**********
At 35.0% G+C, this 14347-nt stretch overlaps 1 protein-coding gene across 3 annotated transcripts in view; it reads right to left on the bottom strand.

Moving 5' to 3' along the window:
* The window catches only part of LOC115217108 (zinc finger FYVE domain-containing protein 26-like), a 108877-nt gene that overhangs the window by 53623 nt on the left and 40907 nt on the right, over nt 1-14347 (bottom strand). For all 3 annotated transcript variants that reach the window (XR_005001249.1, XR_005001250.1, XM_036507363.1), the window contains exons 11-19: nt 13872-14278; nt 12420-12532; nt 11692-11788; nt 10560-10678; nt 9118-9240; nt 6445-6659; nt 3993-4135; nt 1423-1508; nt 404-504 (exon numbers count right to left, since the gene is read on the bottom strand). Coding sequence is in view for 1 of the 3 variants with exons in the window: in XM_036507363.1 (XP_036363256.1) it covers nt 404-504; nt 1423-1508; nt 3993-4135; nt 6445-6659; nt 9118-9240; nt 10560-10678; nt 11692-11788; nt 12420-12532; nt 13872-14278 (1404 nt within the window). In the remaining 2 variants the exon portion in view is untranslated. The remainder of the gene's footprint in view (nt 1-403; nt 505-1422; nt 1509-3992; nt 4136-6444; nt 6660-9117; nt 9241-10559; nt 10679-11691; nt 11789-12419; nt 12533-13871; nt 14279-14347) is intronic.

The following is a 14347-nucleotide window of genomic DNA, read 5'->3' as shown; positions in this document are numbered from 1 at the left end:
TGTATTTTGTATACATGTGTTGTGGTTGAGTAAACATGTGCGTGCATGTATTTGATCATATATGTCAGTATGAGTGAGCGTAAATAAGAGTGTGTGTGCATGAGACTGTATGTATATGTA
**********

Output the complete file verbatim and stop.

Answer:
At 35.0% G+C, this 14347-nt stretch overlaps 1 protein-coding gene across 3 annotated transcripts in view; it reads right to left on the bottom strand.

Moving 5' to 3' along the window:
* The window catches only part of LOC115217108 (zinc finger FYVE domain-containing protein 26-like), a 108877-nt gene that overhangs the window by 53623 nt on the left and 40907 nt on the right, over nt 1-14347 (bottom strand). For all 3 annotated transcript variants that reach the window (XR_005001249.1, XR_005001250.1, XM_036507363.1), the window contains exons 11-19: nt 13872-14278; nt 12420-12532; nt 11692-11788; nt 10560-10678; nt 9118-9240; nt 6445-6659; nt 3993-4135; nt 1423-1508; nt 404-504 (exon numbers count right to left, since the gene is read on the bottom strand). Coding sequence is in view for 1 of the 3 variants with exons in the window: in XM_036507363.1 (XP_036363256.1) it covers nt 404-504; nt 1423-1508; nt 3993-4135; nt 6445-6659; nt 9118-9240; nt 10560-10678; nt 11692-11788; nt 12420-12532; nt 13872-14278 (1404 nt within the window). In the remaining 2 variants the exon portion in view is untranslated. The remainder of the gene's footprint in view (nt 1-403; nt 505-1422; nt 1509-3992; nt 4136-6444; nt 6660-9117; nt 9241-10559; nt 10679-11691; nt 11789-12419; nt 12533-13871; nt 14279-14347) is intronic.

The following is a 14347-nucleotide window of genomic DNA, read 5'->3' as shown; positions in this document are numbered from 1 at the left end:
TGTATTTTGTATACATGTGTTGTGGTTGAGTAAACATGTGCGTGCATGTATTTGATCATATATGTCAGTATGAGTGAGCGTAAATAAGAGTGTGTGTGCATGAGACTGTATGTATATGTA